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Natural History Magazine
IN THE PAST SEVERAL YEARS the Step Into Reading imprint has released a number of children's books about specific subtopics in dinosaur studies, written by subject experts. Previous works include the paleontologist Robert T. Bakker's Maximum Triceratops, and my own T. rex: Hunter or Scavenger? The most recent of them, and a splendid point of entry for the ten-year-old in all of us, is Dino Dung, an up-to-date book on dinosaur paleontology.
Karen Chin, a paleontologist and the co-author of this newest member of the series, is the leading expert on dinosaur coprolites, or fossilized feces. Karen Carr, the illustrator, is one of the more subdued paleoartists working today. Unlike the images of artists such as Luis V. Rey and Michael W. Skrepnick, Carr's dinosaurs don't seem to be hurrying off somewhere; they're just causally going about the business of contributing to the fossil-fecal record.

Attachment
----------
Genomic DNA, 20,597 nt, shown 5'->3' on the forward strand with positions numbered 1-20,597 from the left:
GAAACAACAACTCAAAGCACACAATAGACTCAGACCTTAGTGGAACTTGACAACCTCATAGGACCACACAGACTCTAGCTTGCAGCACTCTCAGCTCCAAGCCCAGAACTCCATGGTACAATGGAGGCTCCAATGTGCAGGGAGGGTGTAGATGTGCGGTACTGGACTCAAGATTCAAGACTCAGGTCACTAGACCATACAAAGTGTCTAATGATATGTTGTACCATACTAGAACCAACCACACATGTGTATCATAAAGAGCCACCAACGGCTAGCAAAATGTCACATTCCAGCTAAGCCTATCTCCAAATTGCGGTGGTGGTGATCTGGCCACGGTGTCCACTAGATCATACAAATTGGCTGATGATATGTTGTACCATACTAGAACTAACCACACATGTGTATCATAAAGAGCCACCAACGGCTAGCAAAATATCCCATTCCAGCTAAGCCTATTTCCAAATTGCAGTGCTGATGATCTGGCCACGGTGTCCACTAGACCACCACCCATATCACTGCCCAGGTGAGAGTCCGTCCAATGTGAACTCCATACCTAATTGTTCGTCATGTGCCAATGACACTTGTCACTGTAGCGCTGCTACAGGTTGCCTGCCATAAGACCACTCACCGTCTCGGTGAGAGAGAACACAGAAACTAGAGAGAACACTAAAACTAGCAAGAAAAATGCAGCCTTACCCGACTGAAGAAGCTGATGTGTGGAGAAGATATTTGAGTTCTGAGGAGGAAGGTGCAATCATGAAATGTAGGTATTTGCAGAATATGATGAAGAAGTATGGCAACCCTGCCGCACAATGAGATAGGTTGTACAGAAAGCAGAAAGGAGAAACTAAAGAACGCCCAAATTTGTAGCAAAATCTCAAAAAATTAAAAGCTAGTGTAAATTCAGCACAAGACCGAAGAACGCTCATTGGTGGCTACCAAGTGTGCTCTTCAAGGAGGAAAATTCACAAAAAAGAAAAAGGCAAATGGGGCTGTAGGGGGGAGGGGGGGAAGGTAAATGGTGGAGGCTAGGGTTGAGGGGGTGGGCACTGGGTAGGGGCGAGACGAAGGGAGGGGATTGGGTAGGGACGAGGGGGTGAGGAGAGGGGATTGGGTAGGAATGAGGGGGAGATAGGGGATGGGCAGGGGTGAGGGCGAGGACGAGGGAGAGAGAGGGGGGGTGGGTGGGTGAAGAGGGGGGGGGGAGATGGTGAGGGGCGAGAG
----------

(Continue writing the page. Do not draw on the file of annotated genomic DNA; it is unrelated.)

Chin and Thom Holmes, a science writer, also tell the tale of how coprolite studies began: how, in the early 1800s, the English vicar and paleontologist William Buckland discovered fossilized hyena dung in Britain, then carried out comparative analyses of fresh droppings from zoo-kept hyenas. Chin and Holmes go on to tell us how feces can be preserved, and what kinds of information can be retrieved from these often-overlooked, and generally underappreciated, leftovers of the ancient world. Chin's presentations at technical conferences are notorious for including at least one bad pun, and she doesn't disappoint her fans here: one chapter is titled, "The Scat with Nine Lives."
—May 2005 issue